Since then, he has been developing financial tools to guarantee the sustained interest and further preservation of development of the park and other natural areas in Flanders, including payback systems and tax incentives. Ignace’s work has been exciting IUCN and progressive conservationists worldwide, because it is demonstrating that environmental preservation can be compatible with economic development and offers a new dimension for future investments and innovative conservation processes in Europe and beyond.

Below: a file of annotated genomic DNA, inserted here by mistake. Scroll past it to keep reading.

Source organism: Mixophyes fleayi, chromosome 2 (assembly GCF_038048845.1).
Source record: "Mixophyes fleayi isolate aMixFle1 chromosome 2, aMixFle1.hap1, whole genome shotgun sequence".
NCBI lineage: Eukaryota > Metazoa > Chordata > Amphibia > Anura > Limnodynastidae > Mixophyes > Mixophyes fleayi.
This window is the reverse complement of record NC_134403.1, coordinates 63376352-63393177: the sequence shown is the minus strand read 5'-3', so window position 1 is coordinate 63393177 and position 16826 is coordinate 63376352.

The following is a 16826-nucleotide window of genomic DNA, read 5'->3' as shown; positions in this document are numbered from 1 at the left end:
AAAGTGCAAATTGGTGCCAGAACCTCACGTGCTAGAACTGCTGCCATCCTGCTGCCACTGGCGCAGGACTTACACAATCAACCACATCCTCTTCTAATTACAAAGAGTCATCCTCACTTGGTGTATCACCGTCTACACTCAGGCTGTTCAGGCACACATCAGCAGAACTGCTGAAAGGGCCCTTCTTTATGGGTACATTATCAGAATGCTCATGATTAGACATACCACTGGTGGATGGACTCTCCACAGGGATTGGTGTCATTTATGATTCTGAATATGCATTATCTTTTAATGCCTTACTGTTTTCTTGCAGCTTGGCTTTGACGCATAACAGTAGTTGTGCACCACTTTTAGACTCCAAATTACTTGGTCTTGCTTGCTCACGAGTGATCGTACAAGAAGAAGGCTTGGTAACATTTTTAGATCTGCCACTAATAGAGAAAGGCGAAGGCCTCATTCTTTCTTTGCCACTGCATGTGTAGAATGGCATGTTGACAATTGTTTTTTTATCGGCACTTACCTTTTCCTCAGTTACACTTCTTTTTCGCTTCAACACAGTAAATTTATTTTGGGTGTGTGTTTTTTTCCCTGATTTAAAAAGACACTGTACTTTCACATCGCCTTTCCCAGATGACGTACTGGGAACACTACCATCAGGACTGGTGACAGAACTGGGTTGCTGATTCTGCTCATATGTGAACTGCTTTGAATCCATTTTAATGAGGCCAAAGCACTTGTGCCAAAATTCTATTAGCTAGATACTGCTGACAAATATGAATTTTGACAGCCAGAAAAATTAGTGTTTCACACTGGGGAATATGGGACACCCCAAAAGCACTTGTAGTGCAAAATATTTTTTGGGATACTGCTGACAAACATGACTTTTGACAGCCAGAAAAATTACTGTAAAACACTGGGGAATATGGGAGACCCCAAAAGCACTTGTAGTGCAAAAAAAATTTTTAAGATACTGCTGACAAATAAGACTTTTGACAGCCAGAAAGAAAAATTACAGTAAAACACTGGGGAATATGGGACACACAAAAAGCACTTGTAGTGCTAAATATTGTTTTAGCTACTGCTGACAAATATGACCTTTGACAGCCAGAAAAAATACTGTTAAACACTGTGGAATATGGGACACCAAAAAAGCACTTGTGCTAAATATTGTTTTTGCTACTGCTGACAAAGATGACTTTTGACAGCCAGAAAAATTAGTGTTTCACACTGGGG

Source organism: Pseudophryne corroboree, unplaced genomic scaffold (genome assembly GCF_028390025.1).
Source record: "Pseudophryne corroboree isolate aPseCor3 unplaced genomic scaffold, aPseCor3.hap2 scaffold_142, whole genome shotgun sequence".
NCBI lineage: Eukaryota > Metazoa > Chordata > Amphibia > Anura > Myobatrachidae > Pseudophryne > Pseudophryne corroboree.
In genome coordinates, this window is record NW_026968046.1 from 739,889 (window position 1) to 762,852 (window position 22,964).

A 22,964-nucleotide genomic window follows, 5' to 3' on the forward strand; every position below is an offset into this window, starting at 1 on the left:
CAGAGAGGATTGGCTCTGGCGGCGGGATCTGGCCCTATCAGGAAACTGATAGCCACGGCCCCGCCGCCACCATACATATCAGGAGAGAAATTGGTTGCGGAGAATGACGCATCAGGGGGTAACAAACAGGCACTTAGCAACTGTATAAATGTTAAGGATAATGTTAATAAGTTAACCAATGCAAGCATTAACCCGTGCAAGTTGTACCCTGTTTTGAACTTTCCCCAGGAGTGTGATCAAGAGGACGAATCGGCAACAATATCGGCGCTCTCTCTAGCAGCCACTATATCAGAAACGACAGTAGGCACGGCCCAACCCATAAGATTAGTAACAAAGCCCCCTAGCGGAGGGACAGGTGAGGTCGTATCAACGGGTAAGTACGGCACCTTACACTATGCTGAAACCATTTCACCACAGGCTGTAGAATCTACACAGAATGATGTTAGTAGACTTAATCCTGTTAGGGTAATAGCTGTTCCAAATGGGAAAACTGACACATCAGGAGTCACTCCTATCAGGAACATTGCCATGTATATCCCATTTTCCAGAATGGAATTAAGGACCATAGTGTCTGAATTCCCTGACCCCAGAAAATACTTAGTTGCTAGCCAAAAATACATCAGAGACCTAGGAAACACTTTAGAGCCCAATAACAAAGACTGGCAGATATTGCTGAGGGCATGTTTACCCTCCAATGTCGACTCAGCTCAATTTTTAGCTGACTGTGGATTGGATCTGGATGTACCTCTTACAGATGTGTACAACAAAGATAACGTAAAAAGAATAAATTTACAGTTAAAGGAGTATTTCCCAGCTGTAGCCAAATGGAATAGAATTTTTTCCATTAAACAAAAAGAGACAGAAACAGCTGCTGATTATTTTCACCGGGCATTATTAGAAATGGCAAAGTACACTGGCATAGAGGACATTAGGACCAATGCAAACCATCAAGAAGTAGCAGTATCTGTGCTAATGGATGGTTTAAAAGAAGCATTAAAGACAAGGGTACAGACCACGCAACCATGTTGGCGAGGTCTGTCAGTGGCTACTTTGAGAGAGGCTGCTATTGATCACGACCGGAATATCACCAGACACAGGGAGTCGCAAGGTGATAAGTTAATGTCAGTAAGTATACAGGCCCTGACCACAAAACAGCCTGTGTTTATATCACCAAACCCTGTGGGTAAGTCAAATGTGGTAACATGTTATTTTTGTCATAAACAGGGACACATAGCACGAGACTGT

This recognition has reached its full scope in March 2008 when Ignace won the Goldman Environmental Prize, which opened the eyes and the doors of business and conservation networks. Ignace is thrilled to tap into this new interest to spread his model and is already working closely with organizations in France and the U.K. He is also exploring alternative paths independent from public funding with the possible creation of the fund to which he was the first contributor in giving a third of his Goldman Prize money to kick start a project in Latvia.